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Gibb’s Farm

Gibb’s Farm is an exclusive country lodge located on a working coffee plantation just outside the Ngorongoro Conservation Area near the village of Karatu in the Ngorongoro Highlands.

Gibb’s Farm is a lovely property about 30 minutes’ drive from the Ngorongoro Crater, offering high levels of comfort, good food and service and a warm welcome. It is a well-established and popular property and it is very unusual for anyone to have any issues staying there. There is a sense of ‘history’ to the place, and the staff are friendly and efficient. The location is excellent if you wish to combine seeing the Ngorongoro Crater with some walking and experiencing something of African life in the more developed Karatu region of the Ngorongoro Highlands. It is also possible to visit Lake Manyara National Park from Gibb’s Farm. Gibb’s is therefore an ideal base from which to explore the region and enjoy a variety of experiences, whilst offering a fairly luxurious and relaxing accommodation experience.


The lodge caters for around 48 guests in a series of cottages set throughout the mature gardens. There are 17 spacious one bedroomed guest cottages with a small entrance hall leading to the large bedroom furnished with two double beds, side and dressing tables, luggage racks and easy chairs. The en suite bathrooms are to the side and include a bath, separate toilet, vanity basins and two showers, one outside. From the bedroom, a door leads out to a private furnished verandah. Each room also has a fire-place, welcome during the cold damp nights.

There are two family cottages on the farm, Bustani House and Deutches House. Bustani House has been inspired by the breath-taking view from its verandah. Two en suite bedrooms, each with an outdoor shower, as well as a private lounge are decorated with antiques and contemporary African art. Sleeping up to four adults or two adults and four children, guests enjoy the space that comes with being set apart from the other cottages. Deutsches House, named after the German Duke who founded Gibb’s Farm in the early 1900s, is a comfortable family retreat with a large private verandah. Sleeping up to four adults or two adults and four children, the house has a master en suite bedroom (king-size bed) and a second en suite bedroom (twin queen-size beds). Each bathroom has an indoor shower and bath as well as an outdoor shower. The large living area is complete with an open fireplace, comfortable arm chairs, sofa and writing desk.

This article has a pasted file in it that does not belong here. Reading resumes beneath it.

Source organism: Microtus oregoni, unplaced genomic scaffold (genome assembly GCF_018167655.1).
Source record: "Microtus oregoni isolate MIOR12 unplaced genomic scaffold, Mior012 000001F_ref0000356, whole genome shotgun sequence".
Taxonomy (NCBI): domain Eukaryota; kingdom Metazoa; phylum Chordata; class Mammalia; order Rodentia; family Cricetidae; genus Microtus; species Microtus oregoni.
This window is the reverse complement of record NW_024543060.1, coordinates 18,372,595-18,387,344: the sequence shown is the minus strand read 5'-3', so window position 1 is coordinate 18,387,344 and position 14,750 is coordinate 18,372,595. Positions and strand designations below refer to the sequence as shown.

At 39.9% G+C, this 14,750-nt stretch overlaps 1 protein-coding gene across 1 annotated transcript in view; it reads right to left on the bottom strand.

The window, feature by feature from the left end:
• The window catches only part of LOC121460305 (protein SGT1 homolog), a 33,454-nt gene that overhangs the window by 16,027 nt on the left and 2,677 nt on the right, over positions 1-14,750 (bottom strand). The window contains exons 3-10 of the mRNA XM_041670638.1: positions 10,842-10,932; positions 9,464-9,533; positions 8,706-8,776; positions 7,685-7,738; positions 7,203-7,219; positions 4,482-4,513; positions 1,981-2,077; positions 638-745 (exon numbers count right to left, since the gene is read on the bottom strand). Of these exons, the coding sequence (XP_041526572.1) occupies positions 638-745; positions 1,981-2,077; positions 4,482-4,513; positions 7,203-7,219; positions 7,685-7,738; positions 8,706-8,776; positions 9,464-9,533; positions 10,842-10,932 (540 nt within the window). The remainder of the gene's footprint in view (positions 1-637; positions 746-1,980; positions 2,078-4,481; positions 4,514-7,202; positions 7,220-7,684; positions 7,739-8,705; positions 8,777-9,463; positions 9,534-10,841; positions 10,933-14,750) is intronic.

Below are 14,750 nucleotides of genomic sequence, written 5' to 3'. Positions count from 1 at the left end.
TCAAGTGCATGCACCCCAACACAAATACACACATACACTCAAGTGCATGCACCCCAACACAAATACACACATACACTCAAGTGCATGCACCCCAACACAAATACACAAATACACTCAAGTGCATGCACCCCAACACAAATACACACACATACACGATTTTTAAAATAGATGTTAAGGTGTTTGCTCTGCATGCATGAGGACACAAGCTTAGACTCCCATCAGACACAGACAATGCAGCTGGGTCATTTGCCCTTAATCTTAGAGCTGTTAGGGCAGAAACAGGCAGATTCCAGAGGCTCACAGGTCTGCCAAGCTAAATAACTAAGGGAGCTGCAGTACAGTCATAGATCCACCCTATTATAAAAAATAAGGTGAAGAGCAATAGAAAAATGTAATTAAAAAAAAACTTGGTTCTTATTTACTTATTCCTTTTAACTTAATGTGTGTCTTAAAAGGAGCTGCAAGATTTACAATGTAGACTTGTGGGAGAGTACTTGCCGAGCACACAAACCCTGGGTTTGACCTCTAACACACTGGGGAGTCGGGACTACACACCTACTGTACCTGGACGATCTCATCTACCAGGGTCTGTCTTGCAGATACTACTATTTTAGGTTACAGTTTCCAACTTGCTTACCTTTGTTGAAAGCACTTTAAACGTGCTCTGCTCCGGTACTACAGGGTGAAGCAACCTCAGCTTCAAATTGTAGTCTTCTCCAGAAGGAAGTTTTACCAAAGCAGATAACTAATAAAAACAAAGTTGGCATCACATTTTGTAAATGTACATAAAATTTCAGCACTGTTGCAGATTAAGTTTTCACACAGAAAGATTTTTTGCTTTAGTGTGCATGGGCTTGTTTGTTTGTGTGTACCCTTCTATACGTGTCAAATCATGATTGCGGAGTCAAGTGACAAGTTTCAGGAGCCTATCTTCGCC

Central Areas

The communal areas of the former homestead include the bar and lounge, an art gallery (where the resident artist works), a small shop, and a split level dining room overlooking the gardens. There is a wide verandah where alfresco dining takes place weather permitting. To the front of the property, there is a lawn and flower garden. There is also a swimming pool and yoga deck. The farm is situated outside the village of Karatu, in the heart of the Ngorongoro Highlands, and boasts wonderful views of the surrounding coffee plantations and southern slopes of the Ngorongoro Crater.


Wi-Fi – Yes
Power for Charging – Yes
Swimming Pool – Yes

Habitat & Wildlife

The Ngorongoro Highlands sit on the western edge of the Great Rift Valley as it curves south-westwards from the desolate Lake Natron past Lake Manyara to the remote Lake Eyasi. These highlands are the remnants of an ancient chain of volcanoes, most of which are now entirely dormant. The only active volcano here now is Oldoinyo L’Engai, to the north of the Ngorongoro itself and at the southern end of Lake Natron. The upper highlands are home to Maasai pastoralists who live a traditional lifestyle, co-existing with the resident game.

The Ngorongoro Crater lies within the 8,000 sq. km Ngorongoro Conservation Area and is one of the natural scenic wonders of the world. The magnificent crater is a ‘caldera’ or collapsed crater which is 16-19 km in diameter with an unbroken rim. The altitude of the crater rim is around 2,250 metres, with the crater floor some 650 metres below.

The crater contains a large animal population throughout the year, including lion, leopard, cheetah (sporadic), elephant, black rhino, buffalo, hippo, hyaena, eland, zebra, giraffe, gazelle, ostrich, golden jackal, serval, African wild cat and wildebeest (wildebeest calving occurs around January). The birdlife is prolific too, with flocks of flamingos at Lake Magadi.

The Crater floor has a number of habitats – the southern side includes a number of ‘crater lakes’ and an extensive acacia woodland known as Lerai Forest, whereas to the northern side the habitat is one of open grassland. Thick montane forests cover the steep sides and rim.

Perhaps because the Ngorongoro Crater is so special, it receives a very high number of visitors and the crater floor can be subject to overcrowding particularly in the busier tourist months from July to September and at Christmas/New Year. No off-road driving is allowed and the crater is only accessible during daylight hours. There are a number of tourist lodges along the crater rim and in the surrounding highlands.